Homeless youths face many challenges

Few resources are available to young people with no place to stay


MINNEAPOLIS (AP) — Bobby Stenberg has been on his own since he was 15, but five years of bouncing from shelters to friends’ couches to the streets hasn’t been enough to make him want to live with his family again.

“All my family smokes crack and meth and I know if I stayed with them I’d be in and out of jail all the time,” said the soft-spoken 20-year-old, the hood of his sweatshirt pulled tightly over his head.

For the last two months, Stenberg has stayed at Hope Street Shelter, operated by Catholic Charities for homeless people between the ages of 16 and 21. He has his own bed and a closet with a padlock. He’s one of the lucky ones.

Social service agencies estimate that every night in the Twin Cities, 1,500 people between 16 and 21 years old are homeless, while fewer than 50 shelter beds are set aside to serve that population. With many states reporting increases in the number of homeless youth amid a still-struggling economy, advocates are asking why such a vulnerable population seems to be perpetually overlooked.

“Adult shelters are generally not safe places for young people who are just coming on the streets,” said Hope Street’s director, Andrea Simonett. “They can be taken advantage of very easily.”

Hope Street has 16 “emergency beds” for 16- to 21-year-olds, with no time limit on how long they can stay. Simonett said most stay about 25 days — long enough to force shelter workers to turn away dozens more.

Turned away at shelters

In fiscal year 2009, the shelter turned down lodging requests from 1,078 kids. Simonett said that’s much higher than in 2007 or 2008, and in general, shelter workers and advocates for homeless youth said the problem seems to be getting worse.

“For sure, the recession is having a big impact — the job losses, the home foreclosures,” said Barbara Duffield, policy director for the Washington-based National Association for the Education of Homeless Children and Youth. “What we are hearing anecdotally is that when families can’t take care of all their kids, the oldest kid is the first to get squeezed out.”

Advocates said the best measure of homeless youth nationwide is an annual U.S. Department of Education tally of homeless public school students. In the 2007-08 school year, districts reported 794,617 homeless students, up 17 percent from the year before.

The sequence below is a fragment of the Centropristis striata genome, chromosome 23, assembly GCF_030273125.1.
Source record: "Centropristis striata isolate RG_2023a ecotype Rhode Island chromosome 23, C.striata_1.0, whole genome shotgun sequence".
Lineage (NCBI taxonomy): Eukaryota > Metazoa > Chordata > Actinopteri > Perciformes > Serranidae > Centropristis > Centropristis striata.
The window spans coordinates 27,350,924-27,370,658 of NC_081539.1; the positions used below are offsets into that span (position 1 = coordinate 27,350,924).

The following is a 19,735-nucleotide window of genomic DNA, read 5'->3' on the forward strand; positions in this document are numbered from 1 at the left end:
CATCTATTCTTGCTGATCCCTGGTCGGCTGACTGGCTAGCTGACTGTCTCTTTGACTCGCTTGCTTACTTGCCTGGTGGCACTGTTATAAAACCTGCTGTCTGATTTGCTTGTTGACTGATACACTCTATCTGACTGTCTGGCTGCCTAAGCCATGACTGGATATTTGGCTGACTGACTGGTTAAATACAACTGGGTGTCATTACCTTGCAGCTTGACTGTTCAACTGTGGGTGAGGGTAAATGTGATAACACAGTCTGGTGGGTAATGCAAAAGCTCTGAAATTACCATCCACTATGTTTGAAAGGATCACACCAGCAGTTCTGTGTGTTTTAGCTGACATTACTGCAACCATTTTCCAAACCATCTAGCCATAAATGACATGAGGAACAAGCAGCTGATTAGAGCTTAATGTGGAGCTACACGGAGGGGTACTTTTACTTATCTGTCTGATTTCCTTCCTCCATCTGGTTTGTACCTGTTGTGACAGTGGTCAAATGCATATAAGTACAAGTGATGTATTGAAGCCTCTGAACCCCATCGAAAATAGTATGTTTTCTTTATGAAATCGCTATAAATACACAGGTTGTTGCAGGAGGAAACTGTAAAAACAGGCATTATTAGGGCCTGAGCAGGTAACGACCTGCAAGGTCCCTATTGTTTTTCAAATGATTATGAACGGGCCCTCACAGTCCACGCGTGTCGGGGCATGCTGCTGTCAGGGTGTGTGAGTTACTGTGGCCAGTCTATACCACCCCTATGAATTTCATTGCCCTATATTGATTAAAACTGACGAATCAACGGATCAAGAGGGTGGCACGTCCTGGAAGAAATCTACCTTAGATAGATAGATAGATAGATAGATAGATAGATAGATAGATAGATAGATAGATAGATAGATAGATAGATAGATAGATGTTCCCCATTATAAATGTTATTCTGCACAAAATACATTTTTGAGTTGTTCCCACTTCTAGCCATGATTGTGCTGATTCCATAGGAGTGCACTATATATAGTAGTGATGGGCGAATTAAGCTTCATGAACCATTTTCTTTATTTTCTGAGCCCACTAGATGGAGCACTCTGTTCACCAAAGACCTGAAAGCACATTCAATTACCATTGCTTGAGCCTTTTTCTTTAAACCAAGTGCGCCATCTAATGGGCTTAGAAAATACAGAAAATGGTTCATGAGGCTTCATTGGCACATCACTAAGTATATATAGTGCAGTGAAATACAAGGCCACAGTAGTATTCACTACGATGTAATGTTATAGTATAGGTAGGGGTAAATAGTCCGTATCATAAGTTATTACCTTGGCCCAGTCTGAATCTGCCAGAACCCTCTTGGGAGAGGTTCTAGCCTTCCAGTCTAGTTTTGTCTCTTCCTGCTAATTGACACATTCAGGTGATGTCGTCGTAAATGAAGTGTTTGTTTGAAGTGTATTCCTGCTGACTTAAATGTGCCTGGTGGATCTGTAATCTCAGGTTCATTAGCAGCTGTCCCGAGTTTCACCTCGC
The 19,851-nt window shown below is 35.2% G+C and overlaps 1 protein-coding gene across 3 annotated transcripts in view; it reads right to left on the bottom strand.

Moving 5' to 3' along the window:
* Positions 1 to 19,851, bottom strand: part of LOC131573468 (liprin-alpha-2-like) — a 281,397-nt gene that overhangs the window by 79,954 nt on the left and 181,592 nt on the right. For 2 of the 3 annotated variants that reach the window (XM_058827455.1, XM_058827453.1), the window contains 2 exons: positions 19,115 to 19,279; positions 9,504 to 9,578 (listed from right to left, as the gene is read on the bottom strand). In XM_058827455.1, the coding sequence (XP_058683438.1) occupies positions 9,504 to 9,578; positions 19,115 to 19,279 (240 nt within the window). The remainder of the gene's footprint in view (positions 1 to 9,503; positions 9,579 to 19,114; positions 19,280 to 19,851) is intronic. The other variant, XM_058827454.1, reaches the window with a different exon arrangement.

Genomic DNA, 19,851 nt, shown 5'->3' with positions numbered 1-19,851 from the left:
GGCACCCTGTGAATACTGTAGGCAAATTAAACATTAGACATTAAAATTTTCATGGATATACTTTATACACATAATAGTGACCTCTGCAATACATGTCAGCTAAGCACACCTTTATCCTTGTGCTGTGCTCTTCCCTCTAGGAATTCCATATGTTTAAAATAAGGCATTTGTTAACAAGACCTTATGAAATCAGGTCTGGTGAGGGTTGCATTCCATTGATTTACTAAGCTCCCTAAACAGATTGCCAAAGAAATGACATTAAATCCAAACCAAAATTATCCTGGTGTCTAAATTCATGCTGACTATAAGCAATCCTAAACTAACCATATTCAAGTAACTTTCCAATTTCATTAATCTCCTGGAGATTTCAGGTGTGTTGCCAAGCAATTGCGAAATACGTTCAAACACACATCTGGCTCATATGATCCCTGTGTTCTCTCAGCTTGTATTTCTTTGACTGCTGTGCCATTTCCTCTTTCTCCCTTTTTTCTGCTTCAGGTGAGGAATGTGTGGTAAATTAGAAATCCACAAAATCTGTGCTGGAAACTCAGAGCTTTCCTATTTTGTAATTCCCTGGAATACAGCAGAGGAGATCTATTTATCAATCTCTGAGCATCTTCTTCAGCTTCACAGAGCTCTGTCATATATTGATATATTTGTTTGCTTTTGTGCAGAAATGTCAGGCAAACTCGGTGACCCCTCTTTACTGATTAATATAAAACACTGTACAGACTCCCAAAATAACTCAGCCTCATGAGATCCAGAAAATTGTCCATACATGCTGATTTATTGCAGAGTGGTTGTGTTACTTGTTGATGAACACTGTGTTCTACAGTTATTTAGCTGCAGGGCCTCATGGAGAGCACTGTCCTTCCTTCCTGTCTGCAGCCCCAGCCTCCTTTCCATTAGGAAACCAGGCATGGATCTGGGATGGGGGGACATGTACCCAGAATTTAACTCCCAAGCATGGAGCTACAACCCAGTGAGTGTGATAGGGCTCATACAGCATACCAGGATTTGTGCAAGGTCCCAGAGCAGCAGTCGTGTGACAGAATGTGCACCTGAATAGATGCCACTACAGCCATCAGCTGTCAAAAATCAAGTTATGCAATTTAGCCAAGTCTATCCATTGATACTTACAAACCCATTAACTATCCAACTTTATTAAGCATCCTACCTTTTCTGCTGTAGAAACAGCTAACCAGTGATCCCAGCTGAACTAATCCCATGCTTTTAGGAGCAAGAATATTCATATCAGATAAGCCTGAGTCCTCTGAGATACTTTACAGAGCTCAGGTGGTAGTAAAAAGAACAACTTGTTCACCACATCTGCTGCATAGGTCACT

Duffield said she’s started to see 2008-09 numbers for specific states, and so far the increases have been even larger: 28 percent in California and Colorado, 21 percent in Florida. “I expected increases, but the numbers coming in so far, I was shocked,” she said.

Family discord a main cause

While the economy is a likely factor in the increase, many homeless young people end up that way for traditional reasons — family discord often fueled by alcohol and drugs, or physical or sexual abuse. Kenesha Hughes, a 19-year-old who’s been living at Hope Street for the last three months, said she left home after her mother stole money from her that had been earmarked for college.

“I don’t want to go back there,” Hughes said.

As residents at Hope Street, Stenberg and Hughes are assigned case managers who ensure they are applying for jobs and looking for a more permanent living situation. Residents are not allowed to be at the shelter from 1 p.m. to 5 p.m. on weekdays, a requirement intended to motivate them to get out and improve their lives.

People who work with homeless youth said younger people often get lost in the shuffle at adult shelters. At youth shelters, they get the benefit of efforts to steer them away from chronic homelessness.

“They’re at this very vulnerable stage from 16 to 21 to entering into a long-term homeless situation,” said Ed Murphy, director of The Bridge, another Minneapolis youth shelter. “If you intervene early enough with some education and resources, you might be able to prevent that.”

The problem is resources. Much of the government spending on homelessness prevention in recent years has been geared toward adults and families, according to several advocates interviewed for this story. Teenagers on their own often get branded as runaways and troublemakers and are often too self-conscious or proud to ask for help, Murphy said.

On their own

So what happens to homeless youth when they can’t find room in a shelter that’s geared toward their needs?

According to those who work with them, some find room at traditional shelters, sleeping on cots packed into rooms with hundreds of other homeless people. Some hop from one couch to the next at homes of friends or relatives. Some are taken in by pimps or sexual predators who prey on their vulnerabilities. Some nap in coffee shops, mall benches or cars.

“There are kids who ride the bus for hours, as long into the night as they can,” Simonett said.

Stenberg and Hughes both have goals they’ve set with the help of their Hope Street case managers. Stenberg, whose last job was at a McDonald’s, hopes to find work as a cook and to have his own apartment.

Hughes dreams of studying to become a dental assistant and eventually a dentist. She’d like to leave Hope Street — which would open a scarce bed — but she needs a job first.

“I never planned on staying here this long,” Hughes said. “Time just went by so fast.”